Business process management continues to receive widespread focus by technology-enabled organisations offering them a means of optimising their current organisational business processes in a way that aligns with top-level business objectives. In many cases, workflow systems serve as the enabling technology for mission-critical business processes. They offer a means of streamlining such processes by mapping out the key activities, decision points and work distribution directives and then automating much of the overhead that, is often associated with managing the various activities that form part of a business process.

Process-aware information systems are generally based on a comprehensive process model (often depicted in graphical form) that maps out all of the possible execution paths associated with a business process. This ensures that the work activities which comprise each of the likely execution scenarios are fully described. Whilst this approach to specifying business process works well for well-behaved cases of a process i.e. those that conform to one of the expected execution paths, it is less successful in dealing with undesirable events encountered during execution.

Deviations from normal execution arising during a business process are often termed exceptions in line with the notion of exceptions which is widely used in the software engineering community. Because it is difficult to individually cater for all of the undesirable situations that may arise during the execution of a program, the notion of exceptions was developed where these events are grouped into classes which are related by similarities that they possess in terms of the conditions under which they might arise. Exception handlers can then be defined in the form of programmatic procedures to resolve the effects of specific events as they are detected. At the lowest level, exceptions can be defined for events such as divide by zero errors and appropriate handling routines can be defined. For business processes, this level of detail is too fine-grained and it is more effective to define exceptions at a higher level, typically in terms of the business process to which they relate.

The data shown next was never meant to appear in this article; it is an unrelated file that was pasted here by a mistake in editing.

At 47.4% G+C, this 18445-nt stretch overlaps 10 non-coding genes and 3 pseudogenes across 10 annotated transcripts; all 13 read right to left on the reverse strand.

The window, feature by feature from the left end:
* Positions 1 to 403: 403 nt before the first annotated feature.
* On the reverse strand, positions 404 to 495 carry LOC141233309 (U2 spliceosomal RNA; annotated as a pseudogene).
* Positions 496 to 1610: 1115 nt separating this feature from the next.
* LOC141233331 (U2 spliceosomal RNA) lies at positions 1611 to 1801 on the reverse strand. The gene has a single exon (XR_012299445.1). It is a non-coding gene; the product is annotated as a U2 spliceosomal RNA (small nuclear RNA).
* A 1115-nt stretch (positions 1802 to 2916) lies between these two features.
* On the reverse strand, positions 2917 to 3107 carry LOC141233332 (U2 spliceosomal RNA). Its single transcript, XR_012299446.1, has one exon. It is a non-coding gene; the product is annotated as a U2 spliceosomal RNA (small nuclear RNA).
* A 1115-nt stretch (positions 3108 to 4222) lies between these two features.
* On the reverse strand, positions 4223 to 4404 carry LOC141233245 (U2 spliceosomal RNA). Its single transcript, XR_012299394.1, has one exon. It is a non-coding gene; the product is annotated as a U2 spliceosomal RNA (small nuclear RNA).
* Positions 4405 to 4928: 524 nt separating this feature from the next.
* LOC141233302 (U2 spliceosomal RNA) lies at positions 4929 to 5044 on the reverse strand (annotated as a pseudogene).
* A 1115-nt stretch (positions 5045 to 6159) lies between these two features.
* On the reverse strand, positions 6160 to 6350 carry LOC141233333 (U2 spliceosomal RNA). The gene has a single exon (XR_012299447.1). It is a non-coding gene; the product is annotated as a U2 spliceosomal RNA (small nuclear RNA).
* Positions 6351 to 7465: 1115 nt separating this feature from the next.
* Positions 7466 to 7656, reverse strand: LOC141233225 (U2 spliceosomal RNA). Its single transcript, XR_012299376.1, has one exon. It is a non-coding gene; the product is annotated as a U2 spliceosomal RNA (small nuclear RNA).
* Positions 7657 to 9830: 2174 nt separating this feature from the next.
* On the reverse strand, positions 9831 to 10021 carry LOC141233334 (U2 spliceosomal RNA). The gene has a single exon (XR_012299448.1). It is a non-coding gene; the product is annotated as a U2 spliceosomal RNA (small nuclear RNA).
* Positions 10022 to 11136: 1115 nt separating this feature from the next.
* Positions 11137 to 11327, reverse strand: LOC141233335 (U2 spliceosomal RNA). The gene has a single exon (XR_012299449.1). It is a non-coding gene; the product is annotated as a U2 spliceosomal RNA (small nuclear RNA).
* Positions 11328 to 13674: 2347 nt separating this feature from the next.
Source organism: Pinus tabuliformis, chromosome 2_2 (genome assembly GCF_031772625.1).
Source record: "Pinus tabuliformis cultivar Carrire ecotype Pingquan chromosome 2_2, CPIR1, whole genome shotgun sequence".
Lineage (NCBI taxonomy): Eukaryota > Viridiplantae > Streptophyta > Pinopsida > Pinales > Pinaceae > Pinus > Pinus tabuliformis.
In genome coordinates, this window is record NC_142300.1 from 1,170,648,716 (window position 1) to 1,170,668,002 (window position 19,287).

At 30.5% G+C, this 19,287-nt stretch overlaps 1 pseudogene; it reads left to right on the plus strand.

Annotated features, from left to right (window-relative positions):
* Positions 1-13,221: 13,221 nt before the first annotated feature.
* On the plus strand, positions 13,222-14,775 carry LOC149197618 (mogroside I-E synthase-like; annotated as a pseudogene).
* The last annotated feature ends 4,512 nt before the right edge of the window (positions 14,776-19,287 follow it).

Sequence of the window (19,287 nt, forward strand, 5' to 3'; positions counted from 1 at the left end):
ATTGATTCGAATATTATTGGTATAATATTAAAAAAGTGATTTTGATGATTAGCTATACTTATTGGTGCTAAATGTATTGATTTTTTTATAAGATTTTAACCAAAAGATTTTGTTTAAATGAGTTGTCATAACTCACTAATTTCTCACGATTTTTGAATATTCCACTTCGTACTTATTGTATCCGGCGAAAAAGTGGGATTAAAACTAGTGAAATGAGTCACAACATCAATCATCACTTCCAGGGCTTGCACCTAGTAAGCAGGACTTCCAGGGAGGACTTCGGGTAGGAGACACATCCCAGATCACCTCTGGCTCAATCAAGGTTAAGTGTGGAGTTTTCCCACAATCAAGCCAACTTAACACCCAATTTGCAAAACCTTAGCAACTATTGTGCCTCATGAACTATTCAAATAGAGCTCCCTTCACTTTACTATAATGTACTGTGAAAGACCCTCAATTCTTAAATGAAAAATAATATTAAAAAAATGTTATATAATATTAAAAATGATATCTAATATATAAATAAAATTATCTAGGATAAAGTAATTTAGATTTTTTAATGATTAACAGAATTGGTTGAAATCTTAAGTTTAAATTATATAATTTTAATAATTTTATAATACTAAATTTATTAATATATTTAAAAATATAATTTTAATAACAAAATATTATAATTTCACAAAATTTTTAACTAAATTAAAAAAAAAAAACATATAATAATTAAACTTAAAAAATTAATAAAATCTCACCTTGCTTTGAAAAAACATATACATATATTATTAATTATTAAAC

As with the other patterns that seek to provide a conception foundation for the control-flow, data and resource perspectives of PAIS, this section focuses on doing the same for the exception handling perspective. However, it adopts a distinct approach to that taken in the other perspectives. The control-flow, data and resource perspectives are orthogonal to each other and there is minimal interrelationship between them. The exception handling perspective differs in this regard as it is based on all of these perspectives and it is responsible for dealing with undesirable events which may arise in each of them. Consequently the approach to describing the conceptual basis of the exception handling perspective is a little different

First, we investigate the range of issues that may lead to exceptions during process execution and the various ways in which they can be addressed. This provides the basis for a classification framework for exception handling that is subsequently define in the form of patterns. The motivation for this research is to provide a conceptual framework for classifying the exception handling capabilities of PAIS in a manner that is independent of specific modelling approaches or technologies. This approach is distinguished from other research activities in this area which seek to extend specific process modelling formalisms and enactment technologies to provide support for expected and unexcepted events by incorporating exception detection and handling capabilities. Instead of directly proposing a concrete implementation, this body of work proceeds as follows: first the major factors associated with exception handling are delineated and investigated in detail. On the basis of these findings, a patterns-based classification framework is proposed for describing the exception handling capabilities of PAIS. This is then used to assess the exception handling capabilities of a variety of contemporary PAIS and business process modelling languages. Finally on the basis of the insights gained from these activities, a generic graphical exception handling language is proposed.

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